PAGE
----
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Robert

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  1. Talk about inflation, eh? Back in 1990, the price I paid for a World Cup semi-final ticket to see the Argentina (Diego Maradona) versus Italy (Roberto Baggio) match in Naples was only $50 Canadian. Kinda makes you wonder what a World Cup ticket 25 years from now will cost. I guess at the same rate of inflation (10 times) it will cost around $5,000. Holy shit! If that's the case, my next book better be a best-seller.😊
  2. The math is, what the math is. I didn't make-up those attendance figures, and you are free to interpret those numbers any way you choose. I see the number of bums in seats directly correlating to what is being displayed on the field. Personally, every ticket that I have ever purchased to see Canadian Women's National Team play (and that includes a $500 ticket to the 2015 World Cup Final to see the U.S.A. and Japan) was only because I wanted to see Christine Sinclair play. Jessie Fleming, Kadeisha Buchanan, and Ashley Lawrence are just like any other player who dons the Maple Leaf, and until they prove themselves at a Women's World Cup Final tournament, I will not be investing my time and money. It's not just about Jessie Fleming, Kadeisha Buchanan, and Ashley Lawrence! It's about their daughters and granddaughters too!!! For now, I'm just looking forward to attending a great match in Reims, on June 20, 2019.
  3. Given that the Canadian National Women's Team has only played 4 of its last 22 home internationals at BC Place, I would say that drawing over 50,000 spectators in 50% of those matches could be considered as being fairly regular. In fact, the total attendance at those 4 BC Place matches equals 158,407 paying customers, for an average of just under 40,000 per game. The total attendance for the 9 internationals that the Canadian National Women's Team played immediately prior to Christine's debut totaled 33,058 spectators, for an average of 3,673 spectators per game. That's 40,000 spectators per match with Sinclair and 3,673 spectators per match without Sinclair. Talk about star drawing power. That must be right up there with Tiger Woods. No wonder that organizers of tour events want Tiger playing in their tournaments, even if he is playing poorly. At an average cost of $35 per ticket, the CSA is cashing in $1,271,445 more per game just off of tickets sales alone when Christine is in the line-up. Just imagine what the attendance figures will be like for the Canadian Women's National Team at home match in the future if they lack the proper preparation for a successful 2019 World Cup campaign and perform poorly in France, AND Christine retires? The CSA won't have to think about renting BC Place any more if that happens. The time to think about the future of Canadian women's soccer is right NOW!!!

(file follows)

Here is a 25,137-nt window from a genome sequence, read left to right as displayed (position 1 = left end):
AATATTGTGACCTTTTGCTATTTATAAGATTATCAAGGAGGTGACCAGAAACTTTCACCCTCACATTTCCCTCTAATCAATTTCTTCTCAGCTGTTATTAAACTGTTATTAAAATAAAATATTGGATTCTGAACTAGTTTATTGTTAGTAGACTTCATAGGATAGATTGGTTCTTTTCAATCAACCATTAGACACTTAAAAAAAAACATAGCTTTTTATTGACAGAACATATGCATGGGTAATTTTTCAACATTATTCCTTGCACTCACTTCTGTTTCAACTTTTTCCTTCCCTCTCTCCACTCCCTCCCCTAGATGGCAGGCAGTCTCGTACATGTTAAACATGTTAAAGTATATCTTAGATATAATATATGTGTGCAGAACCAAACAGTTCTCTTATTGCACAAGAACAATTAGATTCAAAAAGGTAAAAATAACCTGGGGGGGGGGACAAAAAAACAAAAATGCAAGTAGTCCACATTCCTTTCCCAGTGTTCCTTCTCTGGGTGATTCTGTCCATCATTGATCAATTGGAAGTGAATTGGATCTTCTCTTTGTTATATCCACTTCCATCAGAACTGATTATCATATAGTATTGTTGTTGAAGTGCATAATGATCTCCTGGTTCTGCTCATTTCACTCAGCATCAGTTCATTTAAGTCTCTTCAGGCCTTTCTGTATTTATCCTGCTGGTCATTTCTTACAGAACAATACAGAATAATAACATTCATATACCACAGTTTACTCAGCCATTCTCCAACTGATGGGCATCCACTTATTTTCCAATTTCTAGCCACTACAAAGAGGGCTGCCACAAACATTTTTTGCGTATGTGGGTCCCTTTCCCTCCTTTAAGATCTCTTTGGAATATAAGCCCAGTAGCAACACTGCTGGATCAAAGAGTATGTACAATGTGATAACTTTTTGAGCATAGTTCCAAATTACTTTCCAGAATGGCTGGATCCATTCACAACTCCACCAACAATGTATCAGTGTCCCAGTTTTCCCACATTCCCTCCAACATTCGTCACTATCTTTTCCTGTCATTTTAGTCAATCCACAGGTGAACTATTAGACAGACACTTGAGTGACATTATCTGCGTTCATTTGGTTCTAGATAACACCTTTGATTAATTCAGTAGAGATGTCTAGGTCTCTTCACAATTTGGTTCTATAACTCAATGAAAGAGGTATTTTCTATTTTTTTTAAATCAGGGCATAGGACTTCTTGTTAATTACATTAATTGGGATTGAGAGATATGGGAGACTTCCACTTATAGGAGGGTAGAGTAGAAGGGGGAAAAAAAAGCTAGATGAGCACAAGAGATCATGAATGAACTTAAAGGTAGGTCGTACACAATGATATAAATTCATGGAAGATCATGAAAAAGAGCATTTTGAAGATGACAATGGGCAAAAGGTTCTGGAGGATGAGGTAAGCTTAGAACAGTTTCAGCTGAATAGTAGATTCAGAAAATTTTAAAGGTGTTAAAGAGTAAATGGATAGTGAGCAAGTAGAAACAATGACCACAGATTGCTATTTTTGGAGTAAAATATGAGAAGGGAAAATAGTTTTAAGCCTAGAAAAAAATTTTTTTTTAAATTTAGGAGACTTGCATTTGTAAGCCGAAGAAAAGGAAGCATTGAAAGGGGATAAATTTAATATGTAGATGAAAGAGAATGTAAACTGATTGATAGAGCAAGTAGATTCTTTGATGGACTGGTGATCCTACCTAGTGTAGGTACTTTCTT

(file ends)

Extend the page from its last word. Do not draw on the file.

4. It's always a good thing to have people in your corner who believe in you. Especially when its the media.
  5. Canada has played eight friendlies in Canada since the 2015 World Cup, and only two of those have been in Vanacouver. The six games played in Winnipeg, Toronto, Hamilton and Ottawa were all in stadiums that had capacities of less than 50,000. The two matches in Vancouver attracted crowds of 22,508 and 28,017, which is very respectable considering they were a pair of friendlies that were played in November and February: 1) 2018-09-02 Ottawa, ON CANADA - BRAZIL - 16,128 2) 2018-06-10 Hamilton, ON CANADA - GERMANY - 22,826 3) 2017-11-09 Vancouver, BC CANADA - U.S.A. - 28,017 4) 2017-06-11 Toronto, ON CANADA - COSTA RICA - 20,628 5) 2017-06-08 Winnipeg, MB CANADA - COSTA RICA - 14,434 6) 2017-02-04 Vancouver, BC CANADA - MEXICO - 22,508 7) 2016-06-07 Ottawa, ON CANADA - BRAZIL - 23,588 8) 2016-06-04 Toronto, ON CANADA - BRAZIL - 28,604
  6. I was one of the 54,0270 in attendance, sitting in the upper bowl, at Canada's match against England, in Vancouver: 1) 2015-06-27 Vancouver, BC CANADA - ENGLAND - 54,027 2) 2015-06-21 Vancouver, BC CANADA - SWITZERLAND - 53,855 3) 2015-06-15 Montreal, QC CANADA - NETHERLANDS - 45,420 4) 2015-06-11 Edmonton, AB CANADA - NEW ZEALAND - 35,544 5) 2015-06-06 Edmonton, AB CANADA - CHINA - 53,058